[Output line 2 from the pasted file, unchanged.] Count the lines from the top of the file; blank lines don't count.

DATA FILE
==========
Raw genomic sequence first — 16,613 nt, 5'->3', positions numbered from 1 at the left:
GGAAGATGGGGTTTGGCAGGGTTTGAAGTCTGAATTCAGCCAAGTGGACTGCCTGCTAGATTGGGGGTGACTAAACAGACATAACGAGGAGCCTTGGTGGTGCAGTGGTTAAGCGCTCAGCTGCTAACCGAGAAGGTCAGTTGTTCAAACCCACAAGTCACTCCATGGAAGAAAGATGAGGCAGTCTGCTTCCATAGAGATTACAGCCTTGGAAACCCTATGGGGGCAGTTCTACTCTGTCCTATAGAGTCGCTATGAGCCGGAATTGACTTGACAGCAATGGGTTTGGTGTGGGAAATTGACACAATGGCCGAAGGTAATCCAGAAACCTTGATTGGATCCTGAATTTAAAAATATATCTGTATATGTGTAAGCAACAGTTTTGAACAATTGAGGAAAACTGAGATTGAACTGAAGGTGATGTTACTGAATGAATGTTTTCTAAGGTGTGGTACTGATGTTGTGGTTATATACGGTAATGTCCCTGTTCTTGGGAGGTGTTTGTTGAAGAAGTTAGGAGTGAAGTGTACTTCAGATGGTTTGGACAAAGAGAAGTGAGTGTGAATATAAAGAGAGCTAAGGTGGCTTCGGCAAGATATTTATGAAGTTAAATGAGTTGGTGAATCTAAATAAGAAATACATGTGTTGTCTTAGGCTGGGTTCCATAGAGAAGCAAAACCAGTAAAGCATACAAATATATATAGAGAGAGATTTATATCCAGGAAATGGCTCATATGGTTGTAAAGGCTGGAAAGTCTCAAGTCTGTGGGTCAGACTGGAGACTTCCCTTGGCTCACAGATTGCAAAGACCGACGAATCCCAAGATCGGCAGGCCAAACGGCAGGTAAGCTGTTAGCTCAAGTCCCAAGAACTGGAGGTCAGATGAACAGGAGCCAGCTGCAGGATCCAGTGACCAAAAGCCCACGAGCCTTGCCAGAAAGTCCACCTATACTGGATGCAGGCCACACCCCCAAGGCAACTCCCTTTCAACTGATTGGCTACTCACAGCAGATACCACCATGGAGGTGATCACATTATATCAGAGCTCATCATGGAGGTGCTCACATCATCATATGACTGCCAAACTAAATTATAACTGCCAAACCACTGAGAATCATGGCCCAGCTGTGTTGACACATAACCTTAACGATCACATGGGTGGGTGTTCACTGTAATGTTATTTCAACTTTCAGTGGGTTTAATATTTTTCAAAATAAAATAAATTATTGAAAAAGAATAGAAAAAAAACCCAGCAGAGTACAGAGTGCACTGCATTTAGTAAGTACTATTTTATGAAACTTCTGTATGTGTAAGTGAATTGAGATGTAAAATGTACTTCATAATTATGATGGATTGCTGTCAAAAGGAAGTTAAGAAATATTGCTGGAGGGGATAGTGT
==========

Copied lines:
GGAAGATGGGGTTTGGCAGGGTTTGAAGTCTGAATTCAGCCAAGTGGACTGCCTGCTAGATTGGGGGTGACTAAACAGACATAACGAGGAGCCTTGGTGGTGCAGTGGTTAAGCGCTCAGCTGCTAACCGAGAAGGTCAGTTGTTCAAACCCACAAGTCACTCCATGGAAGAAAGATGAGGCAGTCTGCTTCCATAGAGATTACAGCCTTGGAAACCCTATGGGGGCAGTTCTACTCTGTCCTATAGAGTCGCTATGAGCCGGAATTGACTTGACAGCAATGGGTTTGGTGTGGGAAATTGACACAATGGCCGAAGGTAATCCAGAAACCTTGATTGGATCCTGAATTTAAAAATATATCTGTATATGTGTAAGCAACAGTTTTGAACAATTGAGGAAAACTGAGATTGAACTGAAGGTGATGTTACTGAATGAATGTTTTCTAAGGTGTGGTACTGATGTTGTGGTTATATACGGTAATGTCCCTGTTCTTGGGAGGTGTTTGTTGAAGAAGTTAGGAGTGAAGTGTACTTCAGATGGTTTGGACAAAGAGAAGTGAGTGTGAATATAAAGAGAGCTAAGGTGGCTTCGGCAAGATATTTATGAAGTTAAATGAGTTGGTGAATCTAAATAAGAAATACATGTGTTGTCTTAGGCTGGGTTCCATAGAGAAGCAAAACCAGTAAAGCATACAAATATATATAGAGAGAGATTTATATCCAGGAAATGGCTCATATGGTTGTAAAGGCTGGAAAGTCTCAAGTCTGTGGGTCAGACTGGAGACTTCCCTTGGCTCACAGATTGCAAAGACCGACGAATCCCAAGATCGGCAGGCCAAACGGCAGGTAAGCTGTTAGCTCAAGTCCCAAGAACTGGAGGTCAGATGAACAGGAGCCAGCTGCAGGATCCAGTGACCAAAAGCCCACGAGCCTTGCCAGAAAGTCCACCTATACTGGATGCAGGCCACACCCCCAAGGCAACTCCCTTTCAACTGATTGGCTACTCACAGCAGATACCACCATGGAGGTGATCACATTATATCAGAGCTCATCATGGAGGTGCTCACATCATCATATGACTGCCAAACTAAATTATAACTGCCAAACCACTGAGAATCATGGCCCAGCTGTGTTGACACATAACCTTAACGATCACATGGGTGGGTGTTCACTGTAATGTTATTTCAACTTTCAGTGGGTTTAATATTTTTCAAAATAAAATAAATTATTGAAAAAGAATAGAAAAAAAACCCAGCAGAGTACAGAGTGCACTGCATTTAGTAAGTACTATTTTATGAAACTTCTGTATGTGTAAGTGAATTGAGATGTAAAATGTACTTCATAATTATGATGGATTGCTGTCAAAAGGAAGTTAAGAAATATTGCTGGAGGGGATAGTGT